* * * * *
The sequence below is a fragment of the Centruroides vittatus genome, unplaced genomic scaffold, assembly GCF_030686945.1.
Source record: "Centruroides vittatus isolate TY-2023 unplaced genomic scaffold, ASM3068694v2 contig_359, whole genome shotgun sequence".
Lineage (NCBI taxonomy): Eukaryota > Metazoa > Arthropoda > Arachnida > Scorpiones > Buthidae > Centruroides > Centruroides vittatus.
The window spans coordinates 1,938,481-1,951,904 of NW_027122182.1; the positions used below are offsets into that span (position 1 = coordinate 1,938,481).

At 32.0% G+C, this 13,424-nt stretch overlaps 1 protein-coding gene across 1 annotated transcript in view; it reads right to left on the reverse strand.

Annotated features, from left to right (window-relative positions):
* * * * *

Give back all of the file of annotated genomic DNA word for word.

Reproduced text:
The sequence below is a fragment of the Centruroides vittatus genome, unplaced genomic scaffold, assembly GCF_030686945.1.
Source record: "Centruroides vittatus isolate TY-2023 unplaced genomic scaffold, ASM3068694v2 contig_359, whole genome shotgun sequence".
Lineage (NCBI taxonomy): Eukaryota > Metazoa > Arthropoda > Arachnida > Scorpiones > Buthidae > Centruroides > Centruroides vittatus.
The window spans coordinates 1,938,481-1,951,904 of NW_027122182.1; the positions used below are offsets into that span (position 1 = coordinate 1,938,481).

At 32.0% G+C, this 13,424-nt stretch overlaps 1 protein-coding gene across 1 annotated transcript in view; it reads right to left on the reverse strand.

Annotated features, from left to right (window-relative positions):